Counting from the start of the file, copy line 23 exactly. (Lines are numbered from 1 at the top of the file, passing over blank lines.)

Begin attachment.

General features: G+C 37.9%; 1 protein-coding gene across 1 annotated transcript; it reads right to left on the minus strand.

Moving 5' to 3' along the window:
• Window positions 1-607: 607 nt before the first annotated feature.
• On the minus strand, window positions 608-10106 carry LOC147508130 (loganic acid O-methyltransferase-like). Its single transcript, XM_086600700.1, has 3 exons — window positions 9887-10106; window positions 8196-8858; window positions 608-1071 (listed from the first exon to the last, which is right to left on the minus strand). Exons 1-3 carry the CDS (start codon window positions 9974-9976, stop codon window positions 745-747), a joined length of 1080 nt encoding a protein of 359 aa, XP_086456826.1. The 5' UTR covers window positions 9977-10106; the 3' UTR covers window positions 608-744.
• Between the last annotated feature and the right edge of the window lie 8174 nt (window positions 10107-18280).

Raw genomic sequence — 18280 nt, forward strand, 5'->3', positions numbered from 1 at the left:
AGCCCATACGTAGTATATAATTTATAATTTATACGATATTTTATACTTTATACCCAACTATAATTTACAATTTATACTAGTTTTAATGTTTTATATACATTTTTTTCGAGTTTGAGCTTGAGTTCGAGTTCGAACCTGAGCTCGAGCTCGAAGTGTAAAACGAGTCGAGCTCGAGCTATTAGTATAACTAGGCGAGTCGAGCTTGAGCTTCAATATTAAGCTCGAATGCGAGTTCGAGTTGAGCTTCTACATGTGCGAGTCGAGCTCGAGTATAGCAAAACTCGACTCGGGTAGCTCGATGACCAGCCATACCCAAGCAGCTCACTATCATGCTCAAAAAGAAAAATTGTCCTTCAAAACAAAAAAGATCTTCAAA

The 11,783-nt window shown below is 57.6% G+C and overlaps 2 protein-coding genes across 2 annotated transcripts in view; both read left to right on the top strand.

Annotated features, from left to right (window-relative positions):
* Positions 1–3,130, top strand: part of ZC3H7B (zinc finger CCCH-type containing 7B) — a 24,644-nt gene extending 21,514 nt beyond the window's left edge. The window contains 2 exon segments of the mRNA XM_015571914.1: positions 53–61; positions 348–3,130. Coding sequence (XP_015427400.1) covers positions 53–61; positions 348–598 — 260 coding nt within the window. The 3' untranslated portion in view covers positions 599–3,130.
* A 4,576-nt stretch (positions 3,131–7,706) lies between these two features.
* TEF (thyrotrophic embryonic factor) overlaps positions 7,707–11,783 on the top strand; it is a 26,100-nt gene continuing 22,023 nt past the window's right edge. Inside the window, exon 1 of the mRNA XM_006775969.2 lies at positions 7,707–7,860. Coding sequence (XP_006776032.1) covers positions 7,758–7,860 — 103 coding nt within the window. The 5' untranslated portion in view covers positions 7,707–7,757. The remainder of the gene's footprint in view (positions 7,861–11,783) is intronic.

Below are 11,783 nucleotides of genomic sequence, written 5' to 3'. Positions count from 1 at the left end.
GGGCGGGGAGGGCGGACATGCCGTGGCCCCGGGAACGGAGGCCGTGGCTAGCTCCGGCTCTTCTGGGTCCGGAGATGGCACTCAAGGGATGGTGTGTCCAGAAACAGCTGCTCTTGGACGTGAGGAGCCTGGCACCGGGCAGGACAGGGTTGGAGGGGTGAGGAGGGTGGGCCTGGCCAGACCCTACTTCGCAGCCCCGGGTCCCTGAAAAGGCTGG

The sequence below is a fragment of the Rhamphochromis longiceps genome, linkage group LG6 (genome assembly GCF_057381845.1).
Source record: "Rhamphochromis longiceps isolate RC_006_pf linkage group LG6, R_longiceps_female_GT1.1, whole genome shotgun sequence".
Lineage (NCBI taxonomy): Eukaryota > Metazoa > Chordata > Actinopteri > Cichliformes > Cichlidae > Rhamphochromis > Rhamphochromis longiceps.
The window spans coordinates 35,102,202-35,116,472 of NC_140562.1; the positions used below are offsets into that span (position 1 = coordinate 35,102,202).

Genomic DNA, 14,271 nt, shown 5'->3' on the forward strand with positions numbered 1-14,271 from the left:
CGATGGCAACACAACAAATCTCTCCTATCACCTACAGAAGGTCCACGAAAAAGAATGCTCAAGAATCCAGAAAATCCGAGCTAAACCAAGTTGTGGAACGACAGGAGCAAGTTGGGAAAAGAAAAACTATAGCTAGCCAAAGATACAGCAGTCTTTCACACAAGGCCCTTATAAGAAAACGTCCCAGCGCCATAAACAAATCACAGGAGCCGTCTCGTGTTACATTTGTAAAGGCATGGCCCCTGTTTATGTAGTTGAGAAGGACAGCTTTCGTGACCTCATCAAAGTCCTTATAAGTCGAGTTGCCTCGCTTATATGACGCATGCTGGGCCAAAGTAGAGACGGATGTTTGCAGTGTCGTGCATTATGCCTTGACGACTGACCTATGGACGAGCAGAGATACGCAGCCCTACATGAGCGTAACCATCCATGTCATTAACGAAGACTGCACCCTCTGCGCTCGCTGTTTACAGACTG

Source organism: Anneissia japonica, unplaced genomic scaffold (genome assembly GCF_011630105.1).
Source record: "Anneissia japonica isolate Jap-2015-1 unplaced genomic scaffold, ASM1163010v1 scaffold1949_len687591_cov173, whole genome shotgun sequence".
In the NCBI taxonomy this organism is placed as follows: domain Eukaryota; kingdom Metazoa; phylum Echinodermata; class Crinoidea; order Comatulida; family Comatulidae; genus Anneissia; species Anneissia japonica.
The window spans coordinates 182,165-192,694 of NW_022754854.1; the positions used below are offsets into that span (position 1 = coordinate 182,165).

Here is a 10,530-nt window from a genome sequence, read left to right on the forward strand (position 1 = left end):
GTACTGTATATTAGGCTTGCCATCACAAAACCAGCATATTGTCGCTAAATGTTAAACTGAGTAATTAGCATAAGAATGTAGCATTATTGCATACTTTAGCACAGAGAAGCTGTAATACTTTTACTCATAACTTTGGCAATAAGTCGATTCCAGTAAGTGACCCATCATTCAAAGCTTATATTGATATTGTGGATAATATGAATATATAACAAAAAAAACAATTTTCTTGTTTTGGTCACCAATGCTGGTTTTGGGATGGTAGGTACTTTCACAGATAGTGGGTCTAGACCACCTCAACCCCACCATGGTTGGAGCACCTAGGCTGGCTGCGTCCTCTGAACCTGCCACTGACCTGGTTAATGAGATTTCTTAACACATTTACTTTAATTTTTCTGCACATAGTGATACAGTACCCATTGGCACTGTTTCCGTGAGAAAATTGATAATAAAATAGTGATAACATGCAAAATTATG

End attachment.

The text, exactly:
In the NCBI taxonomy this organism is placed as follows: domain Eukaryota; kingdom Metazoa; phylum Echinodermata; class Crinoidea; order Comatulida; family Comatulidae; genus Anneissia; species Anneissia japonica.